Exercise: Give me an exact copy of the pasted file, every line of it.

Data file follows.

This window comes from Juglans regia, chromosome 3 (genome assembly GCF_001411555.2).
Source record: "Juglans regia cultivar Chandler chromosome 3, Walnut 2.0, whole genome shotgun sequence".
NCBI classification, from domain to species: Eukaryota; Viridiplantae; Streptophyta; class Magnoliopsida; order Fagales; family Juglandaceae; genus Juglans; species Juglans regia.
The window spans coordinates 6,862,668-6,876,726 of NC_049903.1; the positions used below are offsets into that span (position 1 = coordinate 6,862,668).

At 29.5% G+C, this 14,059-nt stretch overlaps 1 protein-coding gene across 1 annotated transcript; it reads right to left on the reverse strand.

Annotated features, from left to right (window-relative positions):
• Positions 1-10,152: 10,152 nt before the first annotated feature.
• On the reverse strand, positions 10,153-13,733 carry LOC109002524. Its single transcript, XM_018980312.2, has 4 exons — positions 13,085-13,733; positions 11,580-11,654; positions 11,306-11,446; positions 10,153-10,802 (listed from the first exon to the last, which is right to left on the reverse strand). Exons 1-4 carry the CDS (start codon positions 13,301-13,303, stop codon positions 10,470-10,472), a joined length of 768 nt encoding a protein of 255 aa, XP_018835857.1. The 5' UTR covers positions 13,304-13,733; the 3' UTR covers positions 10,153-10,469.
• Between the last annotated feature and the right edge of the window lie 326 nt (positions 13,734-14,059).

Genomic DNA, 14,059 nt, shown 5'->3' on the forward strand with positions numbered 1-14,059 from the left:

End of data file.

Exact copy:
This window comes from Juglans regia, chromosome 3 (genome assembly GCF_001411555.2).
Source record: "Juglans regia cultivar Chandler chromosome 3, Walnut 2.0, whole genome shotgun sequence".
NCBI classification, from domain to species: Eukaryota; Viridiplantae; Streptophyta; class Magnoliopsida; order Fagales; family Juglandaceae; genus Juglans; species Juglans regia.
The window spans coordinates 6,862,668-6,876,726 of NC_049903.1; the positions used below are offsets into that span (position 1 = coordinate 6,862,668).

At 29.5% G+C, this 14,059-nt stretch overlaps 1 protein-coding gene across 1 annotated transcript; it reads right to left on the reverse strand.

Annotated features, from left to right (window-relative positions):
• Positions 1-10,152: 10,152 nt before the first annotated feature.
• On the reverse strand, positions 10,153-13,733 carry LOC109002524. Its single transcript, XM_018980312.2, has 4 exons — positions 13,085-13,733; positions 11,580-11,654; positions 11,306-11,446; positions 10,153-10,802 (listed from the first exon to the last, which is right to left on the reverse strand). Exons 1-4 carry the CDS (start codon positions 13,301-13,303, stop codon positions 10,470-10,472), a joined length of 768 nt encoding a protein of 255 aa, XP_018835857.1. The 5' UTR covers positions 13,304-13,733; the 3' UTR covers positions 10,153-10,469.
• Between the last annotated feature and the right edge of the window lie 326 nt (positions 13,734-14,059).

Genomic DNA, 14,059 nt, shown 5'->3' on the forward strand with positions numbered 1-14,059 from the left: